|THE POMONA VALLEY BRANCH OF THE NAACP
Together we are stronger!
A few members of the United States Senate, chosen by the Senate leadership, are working hard - albeit largely in secret, without normal bi-partisan transparency or input from Americans who would be impacted --- to craft the Senate response to the House-passed American Health Care Act (AHCA), legislation to "repeal and replace" the NAACP-supported Affordable Care Act. Sadly, the House bill, which they are using as a starting point, was found by the non-partisan Congressional Budget Office (CBO) to, among other things, increase the number of Americans who did not have health insurance by 23 million people by the year 2026 (an increase of over 80% of those who are currently uninsured).
Because much of the Senate negotiating is taking place behind closed doors, between a few select men, we donot really know what will be in any resulting bill. We do know that the Senate leadership has said that they hope to have a final product voted on by the 4th of July. The NAACP strongly believes that we should have the ability to do a thorough assessment of the impact of any healthcare legislation and be able to weigh in and have input on all aspects that will affect our families, our communities and our nation.
We need to make our voices heard! Please review the attached (linked) Action Alert and use your democratic right to advocate on your own behalf, and for the sake of your children and your neighbors!
Stop the Healthcare Repeal Bill
On March 16, 2017, President Trump released his so-called "skinny budget", which, although short on details outlines extreme cuts to several agencies. In all, the budget proposal sends us backwards in our attempts to help all citizens and hurts low- and middle-income Americans, and the most vulnerable among us, the most. Included in those departments which faced a dramatic - almost crippling - reduction in federal funding is the Department of Education. For more information on the proposed cuts, as well as information about what you can do, please see the attached (linked) Action Alert.
The End Racial and Religious Profiling Act was introduced in the U.S. Senate by Senator Ben Cardin (MD) (S. 411) and 27 of his Senate colleagues on February 16, 2017. Companion legislation, the End Racial Profiling Act, (H.R. 1498) was introduced in the U.S. House in on March 10, 2017, by Congressman John Conyers, Jr. (MI) and 57 of his colleagues. The End Racial and Religious Profiling Act in the Senate and the End Racial Profiling Act in the House comprehensively address the insidious practice of biased treatment by law enforcement on our nation's streets, highways, walkways, and in our airports because of who you are, which God you worship, or who you are perceived to be.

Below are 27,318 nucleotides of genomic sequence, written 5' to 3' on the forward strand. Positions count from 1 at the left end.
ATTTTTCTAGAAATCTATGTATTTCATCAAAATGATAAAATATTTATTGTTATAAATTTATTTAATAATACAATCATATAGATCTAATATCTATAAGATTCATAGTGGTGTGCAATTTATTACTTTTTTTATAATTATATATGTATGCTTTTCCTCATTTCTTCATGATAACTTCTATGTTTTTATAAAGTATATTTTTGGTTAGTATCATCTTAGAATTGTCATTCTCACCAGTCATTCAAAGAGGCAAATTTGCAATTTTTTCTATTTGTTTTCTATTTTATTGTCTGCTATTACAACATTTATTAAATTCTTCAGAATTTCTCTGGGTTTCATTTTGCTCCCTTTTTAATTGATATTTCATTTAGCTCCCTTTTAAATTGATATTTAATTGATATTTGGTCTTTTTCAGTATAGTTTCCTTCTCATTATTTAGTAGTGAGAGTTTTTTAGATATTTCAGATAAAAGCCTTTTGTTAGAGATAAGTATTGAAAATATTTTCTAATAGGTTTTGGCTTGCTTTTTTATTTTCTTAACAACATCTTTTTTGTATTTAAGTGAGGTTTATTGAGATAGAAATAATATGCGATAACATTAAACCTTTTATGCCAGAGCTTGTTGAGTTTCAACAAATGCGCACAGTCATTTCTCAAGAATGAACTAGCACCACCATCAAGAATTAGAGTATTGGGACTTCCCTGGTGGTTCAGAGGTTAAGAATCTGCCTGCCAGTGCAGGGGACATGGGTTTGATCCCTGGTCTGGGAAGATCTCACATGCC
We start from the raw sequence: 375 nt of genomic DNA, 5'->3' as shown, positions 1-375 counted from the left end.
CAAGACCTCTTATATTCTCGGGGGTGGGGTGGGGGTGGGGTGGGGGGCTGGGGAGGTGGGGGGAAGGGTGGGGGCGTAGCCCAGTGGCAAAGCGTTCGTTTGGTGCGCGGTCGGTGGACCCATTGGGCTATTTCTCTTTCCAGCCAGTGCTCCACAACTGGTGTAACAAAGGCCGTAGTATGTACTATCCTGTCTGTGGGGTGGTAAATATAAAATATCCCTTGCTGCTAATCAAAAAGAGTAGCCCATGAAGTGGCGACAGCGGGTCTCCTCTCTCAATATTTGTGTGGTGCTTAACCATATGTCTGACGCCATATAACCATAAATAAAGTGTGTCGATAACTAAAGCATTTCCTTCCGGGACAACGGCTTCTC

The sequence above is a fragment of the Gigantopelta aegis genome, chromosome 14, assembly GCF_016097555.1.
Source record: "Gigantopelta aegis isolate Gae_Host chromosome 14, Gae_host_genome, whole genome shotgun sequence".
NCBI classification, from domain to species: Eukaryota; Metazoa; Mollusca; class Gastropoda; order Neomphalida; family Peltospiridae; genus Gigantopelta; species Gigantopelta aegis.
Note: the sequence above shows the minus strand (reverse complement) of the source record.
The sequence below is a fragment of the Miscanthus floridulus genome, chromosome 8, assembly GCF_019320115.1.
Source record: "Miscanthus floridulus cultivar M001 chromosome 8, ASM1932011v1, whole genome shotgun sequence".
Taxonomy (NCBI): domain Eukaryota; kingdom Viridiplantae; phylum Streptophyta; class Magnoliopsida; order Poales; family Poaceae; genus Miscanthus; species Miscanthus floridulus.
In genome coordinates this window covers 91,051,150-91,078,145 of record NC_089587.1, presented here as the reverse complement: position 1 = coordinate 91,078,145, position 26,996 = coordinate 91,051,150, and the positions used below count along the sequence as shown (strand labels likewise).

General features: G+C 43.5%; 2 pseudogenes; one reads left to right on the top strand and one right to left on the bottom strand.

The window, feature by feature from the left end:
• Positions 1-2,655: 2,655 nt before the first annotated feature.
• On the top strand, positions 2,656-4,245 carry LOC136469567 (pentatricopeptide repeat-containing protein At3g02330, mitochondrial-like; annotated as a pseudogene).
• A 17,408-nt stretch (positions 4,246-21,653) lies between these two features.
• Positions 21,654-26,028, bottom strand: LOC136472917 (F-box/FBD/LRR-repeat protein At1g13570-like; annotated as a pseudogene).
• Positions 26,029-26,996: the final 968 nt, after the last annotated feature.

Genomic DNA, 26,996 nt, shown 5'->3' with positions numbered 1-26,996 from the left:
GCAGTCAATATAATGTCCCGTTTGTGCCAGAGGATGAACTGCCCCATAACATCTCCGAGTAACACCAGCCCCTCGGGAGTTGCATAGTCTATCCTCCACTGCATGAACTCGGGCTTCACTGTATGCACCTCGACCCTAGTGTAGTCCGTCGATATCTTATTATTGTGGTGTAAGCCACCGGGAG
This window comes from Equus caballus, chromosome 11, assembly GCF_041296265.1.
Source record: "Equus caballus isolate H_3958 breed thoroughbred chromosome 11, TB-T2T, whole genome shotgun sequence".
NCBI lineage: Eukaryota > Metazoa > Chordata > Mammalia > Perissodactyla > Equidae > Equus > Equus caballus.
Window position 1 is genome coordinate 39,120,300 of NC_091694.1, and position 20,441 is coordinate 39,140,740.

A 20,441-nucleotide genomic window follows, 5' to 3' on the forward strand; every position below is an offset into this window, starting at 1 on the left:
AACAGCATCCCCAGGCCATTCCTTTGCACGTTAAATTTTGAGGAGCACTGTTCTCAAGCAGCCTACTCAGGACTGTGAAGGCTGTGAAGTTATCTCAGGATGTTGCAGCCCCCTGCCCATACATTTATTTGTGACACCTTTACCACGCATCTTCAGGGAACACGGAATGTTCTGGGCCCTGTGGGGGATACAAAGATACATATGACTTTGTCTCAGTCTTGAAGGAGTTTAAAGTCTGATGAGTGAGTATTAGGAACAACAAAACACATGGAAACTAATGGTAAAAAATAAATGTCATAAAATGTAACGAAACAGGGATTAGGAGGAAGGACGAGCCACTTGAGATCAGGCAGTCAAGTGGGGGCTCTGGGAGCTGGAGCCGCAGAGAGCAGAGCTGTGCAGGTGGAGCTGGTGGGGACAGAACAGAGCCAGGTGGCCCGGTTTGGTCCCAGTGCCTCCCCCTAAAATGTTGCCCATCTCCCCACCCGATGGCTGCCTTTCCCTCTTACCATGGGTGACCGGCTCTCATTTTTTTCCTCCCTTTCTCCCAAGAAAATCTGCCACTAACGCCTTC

We need the End Racial and Religious Profiling Act to stop this insidious practice and to help begin to restore the confidence of communities throughout the United States in federal, state and local law enforcement and thus restore the trust and integrity necessary to be effective. The NAACP has long advocated for enactment of the End Racial Profiling Act, highlighting the need for this legislation during the 2015 America's Journey for Justice and calling for it at the grassroots level every time another person is stopped, hurt, or even killed because of his or her race, ethnicity, or other defining feature.
For more information on the problem and the legislation, please see the attached (linked) Action Alert.
On April 6, 2017, the full U.S. Senate voted, by a simple majority, to "go nuclear" and change the rules so that a nominee for the U.S. Supreme Court needed only a simple majority to be confirmed; not the 3/5 (or 60 votes) previously required under the "filibuster rule."
This new change in the rules, which required only a simple majority (51 or more) of the votes, means that after debate a full vote was held on the floor of the Senate in which Judge Neil Gorsuch needed only 51 votes in order to become the next Supreme Court Justice. The final vote, was held in the early afternoon of Friday, 4/7/2017, was 55- 45.
For more information on the rule change, and the final outcome, as well as a chart which shows how every Senator voted, please see the attached (linked) Issue Update.
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The mission of the National Association for the Advancement of Colored People is to ensure the political, educational, social, and economic equality of rights of all persons and to eliminate race-based discrimination.
The vision of the National Association for the Advancement of Colored People is to ensure a society in which all individuals have equal rights without discrimination based on race.
The following statement of objectives is found on the first page of the NAACP Constitution - the principal objectives of the Association shall be: